Hypertension in Acute Ischemic Stroke: A Compensatory Mechanism or an Additional Damaging Factor?

Andrea Semplicini, MD; Valentina Benetton, MD; Lorenzo Calò, MD; Anna Realdi, MD; Vania Mascagna, MD; Michelangelo Sartori, MD


Cardiovasc Rev Rep. 2004;25(2) 

In This Article


This review and the data we collected for a recent study[26] show that after an acute ischemic stroke, clinical outcome is dependent on the type and severity of stroke presentation and the level of blood pressure during the first 24 hours following the acute event. In our series,[26] patients with the highest blood pressure on admission, within the range of 140-220 mm Hg systolic and 70-110 mm Hg diastolic, had the best neurologic outcome. This applies in particular to patients with lacunar infarction, whereas patients with POCI, who presented with the lowest blood pressure, had the poorest prognosis. Collectively, from the analysis of the patients with LACI and those with LVA and cardioembolic stroke within the blood pressure range of 140-220 mm Hg for the systolic and 70-110 for the diastolic, the higher the blood pressure, the better the clinical outcome. This suggests that, in the acute phase of stroke, hypertension represents a compensatory mechanism to maintain cerebral perfusion, which is associated with poor outcome when it fails. It is therefore highly unlikely that the neurologic outcome of patients with ischemic stroke can be improved by blood pressure reduction with antihypertensive treatment within the above-mentioned range.

According to American Heart Association guidelines, in cases of blood pressure values repeatedly above 220/120 mm Hg, labetalol or other short-acting antihypertensive drugs should be given as IV infusion.[66] This suggestion is based on the clinical observations collected in this review. However, we also report evidence that low blood pressure correlates to poor outcome. This suggests that if there is no other clinical indication (such as myocardial infarction or heart failure) the blood pressure target shortly after acute ischemic stroke should not be a normal blood pressure but around 180 mm Hg systolic and 100 mm Hg diastolic in hypertensive patients and above 150 mm Hg systolic in previously normotensive patients. Therefore, in patients who are not already undergoing antihypertensive therapy and with systolic pressure 180-220 mm Hg and diastolic pressure lower than 120 mm Hg, antihypertensive therapy should not be given for the first 48 hours after an ischemic stroke unless thrombolytic therapy is indicated. If the patient is already receiving chronic oral antihypertensive therapy and has systolic pressure 180-220 mm Hg and diastolic pressure lower than 120 mm Hg, antihypertensive therapy should be continued to avoid rebound hypertension and with the aim of maintaining 180-220 mm Hg systolic and less than 120 mm Hg diastolic. Only if systolic pressure is higher than 220 mm Hg and diastolic pressure is higher than 120 mm Hg are IV antihypertensive drugs recommended to keep blood pressure around 180-220 mm Hg systolic and 100-120 mm Hg diastolic.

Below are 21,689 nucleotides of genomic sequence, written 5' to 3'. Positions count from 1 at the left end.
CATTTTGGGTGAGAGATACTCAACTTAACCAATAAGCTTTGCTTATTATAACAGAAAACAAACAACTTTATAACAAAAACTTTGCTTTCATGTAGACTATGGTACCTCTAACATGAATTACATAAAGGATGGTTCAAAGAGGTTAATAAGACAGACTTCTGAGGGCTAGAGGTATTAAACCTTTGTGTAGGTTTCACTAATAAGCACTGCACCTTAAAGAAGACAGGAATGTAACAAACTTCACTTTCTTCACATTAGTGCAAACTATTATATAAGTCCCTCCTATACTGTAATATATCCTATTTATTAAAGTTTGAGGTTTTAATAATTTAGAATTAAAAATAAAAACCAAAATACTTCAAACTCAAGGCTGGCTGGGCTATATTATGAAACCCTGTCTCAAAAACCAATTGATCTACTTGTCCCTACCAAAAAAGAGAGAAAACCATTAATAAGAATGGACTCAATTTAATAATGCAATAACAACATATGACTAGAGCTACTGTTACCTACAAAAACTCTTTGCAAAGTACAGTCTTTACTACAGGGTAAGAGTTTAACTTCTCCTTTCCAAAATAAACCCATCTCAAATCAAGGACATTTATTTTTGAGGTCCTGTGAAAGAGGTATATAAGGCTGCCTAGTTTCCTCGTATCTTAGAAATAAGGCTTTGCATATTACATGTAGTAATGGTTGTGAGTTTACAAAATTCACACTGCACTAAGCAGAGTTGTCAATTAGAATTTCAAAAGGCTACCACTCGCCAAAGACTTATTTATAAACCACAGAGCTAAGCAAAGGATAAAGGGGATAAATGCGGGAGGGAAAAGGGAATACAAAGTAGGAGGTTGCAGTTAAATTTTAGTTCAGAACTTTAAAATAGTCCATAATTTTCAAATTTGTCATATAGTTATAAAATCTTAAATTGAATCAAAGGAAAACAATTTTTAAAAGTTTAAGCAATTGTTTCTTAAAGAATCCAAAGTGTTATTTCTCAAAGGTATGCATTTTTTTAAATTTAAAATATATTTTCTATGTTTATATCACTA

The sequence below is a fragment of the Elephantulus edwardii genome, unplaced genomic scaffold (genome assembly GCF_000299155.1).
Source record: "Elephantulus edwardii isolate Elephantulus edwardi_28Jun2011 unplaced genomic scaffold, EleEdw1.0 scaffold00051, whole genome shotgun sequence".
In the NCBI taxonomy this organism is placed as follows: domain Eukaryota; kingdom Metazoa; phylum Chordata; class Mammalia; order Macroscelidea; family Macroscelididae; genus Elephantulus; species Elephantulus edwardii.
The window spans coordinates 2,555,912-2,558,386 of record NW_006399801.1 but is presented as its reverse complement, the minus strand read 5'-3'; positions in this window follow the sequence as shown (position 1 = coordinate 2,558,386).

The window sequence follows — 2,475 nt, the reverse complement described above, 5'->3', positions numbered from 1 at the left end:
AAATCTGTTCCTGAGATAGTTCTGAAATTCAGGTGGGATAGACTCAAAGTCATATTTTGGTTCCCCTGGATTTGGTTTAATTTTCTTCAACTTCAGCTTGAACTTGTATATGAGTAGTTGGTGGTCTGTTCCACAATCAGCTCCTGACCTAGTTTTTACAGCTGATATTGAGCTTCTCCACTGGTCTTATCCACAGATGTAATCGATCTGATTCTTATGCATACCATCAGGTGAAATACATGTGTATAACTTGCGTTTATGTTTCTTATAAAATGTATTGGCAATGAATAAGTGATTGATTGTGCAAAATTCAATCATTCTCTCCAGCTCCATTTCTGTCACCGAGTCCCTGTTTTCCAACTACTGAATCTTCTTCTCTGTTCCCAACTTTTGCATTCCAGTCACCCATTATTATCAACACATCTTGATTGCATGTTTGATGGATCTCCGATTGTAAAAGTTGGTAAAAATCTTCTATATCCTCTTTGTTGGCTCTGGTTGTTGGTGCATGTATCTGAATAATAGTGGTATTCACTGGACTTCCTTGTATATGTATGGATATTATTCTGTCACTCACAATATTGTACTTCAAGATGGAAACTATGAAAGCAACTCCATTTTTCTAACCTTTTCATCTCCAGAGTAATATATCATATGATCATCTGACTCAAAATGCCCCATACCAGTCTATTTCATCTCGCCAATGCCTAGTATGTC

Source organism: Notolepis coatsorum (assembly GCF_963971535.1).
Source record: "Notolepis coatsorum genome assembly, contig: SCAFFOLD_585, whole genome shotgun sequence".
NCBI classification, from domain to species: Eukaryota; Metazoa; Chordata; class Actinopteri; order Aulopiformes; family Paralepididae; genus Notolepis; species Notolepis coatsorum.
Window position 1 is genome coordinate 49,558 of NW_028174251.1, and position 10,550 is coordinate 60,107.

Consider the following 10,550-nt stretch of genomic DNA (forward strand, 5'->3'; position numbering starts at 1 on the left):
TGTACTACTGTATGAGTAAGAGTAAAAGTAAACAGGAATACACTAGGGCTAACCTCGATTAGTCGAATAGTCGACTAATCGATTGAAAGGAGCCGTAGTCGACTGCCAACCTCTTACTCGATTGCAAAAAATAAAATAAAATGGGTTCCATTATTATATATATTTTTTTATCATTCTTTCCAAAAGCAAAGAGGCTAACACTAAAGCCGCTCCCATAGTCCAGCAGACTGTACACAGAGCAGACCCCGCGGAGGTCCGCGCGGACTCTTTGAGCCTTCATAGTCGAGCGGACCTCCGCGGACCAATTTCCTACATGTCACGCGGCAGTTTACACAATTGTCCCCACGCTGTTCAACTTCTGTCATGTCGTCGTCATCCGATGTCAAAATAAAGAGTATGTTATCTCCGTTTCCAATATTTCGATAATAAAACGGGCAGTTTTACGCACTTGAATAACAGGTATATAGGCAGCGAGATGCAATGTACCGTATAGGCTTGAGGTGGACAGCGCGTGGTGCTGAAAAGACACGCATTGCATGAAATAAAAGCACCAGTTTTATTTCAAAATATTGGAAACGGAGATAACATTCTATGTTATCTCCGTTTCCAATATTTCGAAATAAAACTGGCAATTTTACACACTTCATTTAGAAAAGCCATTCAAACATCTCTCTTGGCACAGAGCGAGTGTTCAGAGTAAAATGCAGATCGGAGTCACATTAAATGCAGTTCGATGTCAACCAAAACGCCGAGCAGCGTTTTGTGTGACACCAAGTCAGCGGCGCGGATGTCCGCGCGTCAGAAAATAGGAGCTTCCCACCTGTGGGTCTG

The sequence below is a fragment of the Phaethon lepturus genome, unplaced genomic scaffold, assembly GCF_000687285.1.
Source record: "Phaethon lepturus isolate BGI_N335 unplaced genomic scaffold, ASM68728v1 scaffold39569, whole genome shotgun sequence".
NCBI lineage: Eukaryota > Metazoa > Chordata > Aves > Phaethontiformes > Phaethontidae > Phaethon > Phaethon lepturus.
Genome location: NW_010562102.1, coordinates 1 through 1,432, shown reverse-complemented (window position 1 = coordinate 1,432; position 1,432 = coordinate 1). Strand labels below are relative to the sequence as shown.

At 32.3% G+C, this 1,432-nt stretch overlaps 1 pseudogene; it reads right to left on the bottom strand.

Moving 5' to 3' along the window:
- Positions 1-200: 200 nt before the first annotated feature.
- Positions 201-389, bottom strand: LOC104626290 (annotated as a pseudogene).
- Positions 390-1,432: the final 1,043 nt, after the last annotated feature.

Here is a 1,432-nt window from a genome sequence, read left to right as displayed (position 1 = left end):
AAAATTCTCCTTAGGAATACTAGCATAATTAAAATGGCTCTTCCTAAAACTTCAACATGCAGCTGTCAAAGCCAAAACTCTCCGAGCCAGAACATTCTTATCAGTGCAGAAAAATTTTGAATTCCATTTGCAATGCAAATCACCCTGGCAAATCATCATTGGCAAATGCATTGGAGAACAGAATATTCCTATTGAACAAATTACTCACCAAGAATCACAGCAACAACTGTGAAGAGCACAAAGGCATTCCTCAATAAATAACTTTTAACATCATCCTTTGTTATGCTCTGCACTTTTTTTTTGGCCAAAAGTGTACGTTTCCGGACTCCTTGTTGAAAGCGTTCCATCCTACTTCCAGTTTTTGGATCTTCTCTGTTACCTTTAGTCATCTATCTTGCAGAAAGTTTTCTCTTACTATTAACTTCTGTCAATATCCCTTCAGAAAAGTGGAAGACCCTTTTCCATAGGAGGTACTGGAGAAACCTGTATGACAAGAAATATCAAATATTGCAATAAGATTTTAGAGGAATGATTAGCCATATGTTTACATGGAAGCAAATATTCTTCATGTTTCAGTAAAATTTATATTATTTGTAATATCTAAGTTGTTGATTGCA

Due to the physiopathologic and clinical heterogeneity of acute stroke within a wide blood pressure range (i.e., 140-220 mm Hg systolic and 70-110 mm Hg diastolic), it is highly unlikely that reduction of blood pressure with antihypertensive therapy during the first 48 hours after ischemic stroke will improve clinical outcomes in unselected patients. In many patients the use of antihypertensive drugs is unnecessary and the transient blood pressure rise that is common in the acute phase and in previously normotensive patients tends to spontaneously fade away after the first 24 hours after onset.


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